Which households matter most? Capturing equity considerations in tax reform via generalised social marginal welfare weights
David Madden () and
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David Madden: University College Dublin
Michael Savage: Bank of Ireland
International Tax and Public Finance, 2020, vol. 27, issue 1, No 7, 153-193
Abstract Social marginal welfare weights reflect the values of the social planner, or equivalently the underlying social welfare function, when evaluating the welfare impact of a change in public policy such as a tax reform. Using the nationally representative Irish Household Budget Survey, we empirically examine the sensitivity in the distribution of welfare weights to applying alternatives to the commonly employed “default” of Utilitarianism. The alternative weighting schemes we analyse are based upon: the principles of Equal Sacrifice, poverty alleviation, government self-interest and the distinction between deserving and undeserving income. We first examine the correlation between these welfare weights and the underlying measure of household resources. Then, applying these alternative welfare weights to a commonly used indirect tax reform model, the ranking of goods by distributional characteristic, the component of the model capturing distributional concerns, is shown to be highly sensitive to the choice of welfare weights. This sensitivity does not persist when demand responses are also incorporated.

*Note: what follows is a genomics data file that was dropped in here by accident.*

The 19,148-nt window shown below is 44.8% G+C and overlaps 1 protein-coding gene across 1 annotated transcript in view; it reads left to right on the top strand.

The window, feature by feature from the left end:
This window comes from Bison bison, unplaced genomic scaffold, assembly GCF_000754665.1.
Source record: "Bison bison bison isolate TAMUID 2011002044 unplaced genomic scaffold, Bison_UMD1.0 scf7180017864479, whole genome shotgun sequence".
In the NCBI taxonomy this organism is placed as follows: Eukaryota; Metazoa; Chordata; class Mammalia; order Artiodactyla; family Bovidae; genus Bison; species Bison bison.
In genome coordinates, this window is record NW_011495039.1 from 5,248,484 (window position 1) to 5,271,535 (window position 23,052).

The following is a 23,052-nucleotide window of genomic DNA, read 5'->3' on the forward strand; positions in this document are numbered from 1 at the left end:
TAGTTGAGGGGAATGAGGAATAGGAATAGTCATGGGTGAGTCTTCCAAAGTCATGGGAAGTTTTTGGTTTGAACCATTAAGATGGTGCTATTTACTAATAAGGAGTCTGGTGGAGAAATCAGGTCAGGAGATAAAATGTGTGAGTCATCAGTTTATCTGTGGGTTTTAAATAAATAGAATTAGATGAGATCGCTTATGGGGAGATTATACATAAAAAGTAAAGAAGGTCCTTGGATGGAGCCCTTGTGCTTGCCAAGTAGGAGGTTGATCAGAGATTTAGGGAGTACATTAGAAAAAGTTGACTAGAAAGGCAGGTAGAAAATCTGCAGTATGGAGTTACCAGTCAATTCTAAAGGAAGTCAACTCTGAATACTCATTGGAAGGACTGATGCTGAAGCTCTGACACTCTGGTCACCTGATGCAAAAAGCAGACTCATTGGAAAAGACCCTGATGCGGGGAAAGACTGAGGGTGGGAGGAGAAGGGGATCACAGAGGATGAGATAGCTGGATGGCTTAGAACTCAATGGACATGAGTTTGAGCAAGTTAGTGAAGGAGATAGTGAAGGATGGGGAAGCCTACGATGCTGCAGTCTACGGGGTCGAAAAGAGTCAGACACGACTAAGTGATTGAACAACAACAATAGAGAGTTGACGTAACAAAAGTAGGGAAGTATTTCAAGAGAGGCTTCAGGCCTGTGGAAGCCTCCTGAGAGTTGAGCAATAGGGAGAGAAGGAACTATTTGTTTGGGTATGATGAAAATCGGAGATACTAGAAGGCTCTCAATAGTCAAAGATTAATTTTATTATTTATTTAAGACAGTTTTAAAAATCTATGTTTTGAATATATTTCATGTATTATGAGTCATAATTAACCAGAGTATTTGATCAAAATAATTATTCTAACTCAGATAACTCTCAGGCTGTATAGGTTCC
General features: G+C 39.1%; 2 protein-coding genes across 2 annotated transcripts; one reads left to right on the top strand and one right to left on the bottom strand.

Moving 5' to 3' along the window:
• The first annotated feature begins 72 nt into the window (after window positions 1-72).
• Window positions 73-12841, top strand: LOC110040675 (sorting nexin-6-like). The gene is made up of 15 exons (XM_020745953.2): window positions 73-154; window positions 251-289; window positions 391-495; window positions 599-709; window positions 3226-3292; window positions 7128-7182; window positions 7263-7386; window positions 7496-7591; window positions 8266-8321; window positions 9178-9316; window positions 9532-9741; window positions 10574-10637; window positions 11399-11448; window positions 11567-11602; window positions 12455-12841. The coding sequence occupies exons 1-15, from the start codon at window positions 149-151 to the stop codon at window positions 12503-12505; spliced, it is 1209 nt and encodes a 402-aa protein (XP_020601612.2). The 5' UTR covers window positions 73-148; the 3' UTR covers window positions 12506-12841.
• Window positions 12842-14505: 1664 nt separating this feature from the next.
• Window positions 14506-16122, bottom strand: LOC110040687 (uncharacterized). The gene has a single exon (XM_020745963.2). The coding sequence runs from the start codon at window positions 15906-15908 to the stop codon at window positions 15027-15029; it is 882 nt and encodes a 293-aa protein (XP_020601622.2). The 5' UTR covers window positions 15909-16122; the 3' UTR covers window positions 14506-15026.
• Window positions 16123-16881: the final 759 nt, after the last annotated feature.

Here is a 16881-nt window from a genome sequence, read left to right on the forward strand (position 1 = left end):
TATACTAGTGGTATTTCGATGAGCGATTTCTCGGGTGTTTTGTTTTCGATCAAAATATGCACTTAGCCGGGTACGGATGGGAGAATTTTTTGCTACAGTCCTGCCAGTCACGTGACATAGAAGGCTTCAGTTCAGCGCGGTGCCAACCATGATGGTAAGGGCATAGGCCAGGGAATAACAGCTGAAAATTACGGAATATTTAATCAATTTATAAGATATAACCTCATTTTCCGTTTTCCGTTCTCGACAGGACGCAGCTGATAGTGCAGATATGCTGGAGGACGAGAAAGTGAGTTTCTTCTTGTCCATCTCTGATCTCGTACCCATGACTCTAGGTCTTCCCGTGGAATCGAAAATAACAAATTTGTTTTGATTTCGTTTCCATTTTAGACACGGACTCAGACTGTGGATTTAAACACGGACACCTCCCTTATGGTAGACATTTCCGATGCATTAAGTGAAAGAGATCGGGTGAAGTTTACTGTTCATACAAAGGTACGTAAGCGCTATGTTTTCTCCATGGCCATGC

Keywords: Generalised social marginal welfare weights; Optimal tax reform; Welfarism (search for similar items in EconPapers)
JEL-codes: D31 D6 D71 H21 H23 (search for similar items in EconPapers)
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